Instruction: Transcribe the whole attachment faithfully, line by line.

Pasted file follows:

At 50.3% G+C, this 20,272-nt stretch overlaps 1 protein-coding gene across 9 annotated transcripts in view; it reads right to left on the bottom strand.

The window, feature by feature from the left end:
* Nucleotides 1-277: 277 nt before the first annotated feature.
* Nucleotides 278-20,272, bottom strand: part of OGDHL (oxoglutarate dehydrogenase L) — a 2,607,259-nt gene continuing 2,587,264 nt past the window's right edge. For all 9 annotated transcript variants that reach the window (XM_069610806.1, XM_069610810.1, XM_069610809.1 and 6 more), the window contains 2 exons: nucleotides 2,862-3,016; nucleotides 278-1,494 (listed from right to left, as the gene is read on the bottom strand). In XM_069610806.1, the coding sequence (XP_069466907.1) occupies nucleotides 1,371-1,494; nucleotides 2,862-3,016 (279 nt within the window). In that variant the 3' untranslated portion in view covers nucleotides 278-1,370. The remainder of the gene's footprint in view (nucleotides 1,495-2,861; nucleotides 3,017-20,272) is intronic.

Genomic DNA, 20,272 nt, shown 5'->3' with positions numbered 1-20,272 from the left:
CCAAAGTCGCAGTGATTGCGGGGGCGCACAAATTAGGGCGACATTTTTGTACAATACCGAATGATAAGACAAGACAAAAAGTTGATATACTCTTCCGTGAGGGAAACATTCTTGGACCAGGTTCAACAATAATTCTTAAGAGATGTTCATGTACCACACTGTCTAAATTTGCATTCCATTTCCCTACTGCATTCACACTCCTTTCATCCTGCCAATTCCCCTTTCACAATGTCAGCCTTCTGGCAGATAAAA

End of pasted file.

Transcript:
At 50.3% G+C, this 20,272-nt stretch overlaps 1 protein-coding gene across 9 annotated transcripts in view; it reads right to left on the bottom strand.

The window, feature by feature from the left end:
* Nucleotides 1-277: 277 nt before the first annotated feature.
* Nucleotides 278-20,272, bottom strand: part of OGDHL (oxoglutarate dehydrogenase L) — a 2,607,259-nt gene continuing 2,587,264 nt past the window's right edge. For all 9 annotated transcript variants that reach the window (XM_069610806.1, XM_069610810.1, XM_069610809.1 and 6 more), the window contains 2 exons: nucleotides 2,862-3,016; nucleotides 278-1,494 (listed from right to left, as the gene is read on the bottom strand). In XM_069610806.1, the coding sequence (XP_069466907.1) occupies nucleotides 1,371-1,494; nucleotides 2,862-3,016 (279 nt within the window). In that variant the 3' untranslated portion in view covers nucleotides 278-1,370. The remainder of the gene's footprint in view (nucleotides 1,495-2,861; nucleotides 3,017-20,272) is intronic.

Genomic DNA, 20,272 nt, shown 5'->3' with positions numbered 1-20,272 from the left:
CCAAAGTCGCAGTGATTGCGGGGGCGCACAAATTAGGGCGACATTTTTGTACAATACCGAATGATAAGACAAGACAAAAAGTTGATATACTCTTCCGTGAGGGAAACATTCTTGGACCAGGTTCAACAATAATTCTTAAGAGATGTTCATGTACCACACTGTCTAAATTTGCATTCCATTTCCCTACTGCATTCACACTCCTTTCATCCTGCCAATTCCCCTTTCACAATGTCAGCCTTCTGGCAGATAAAA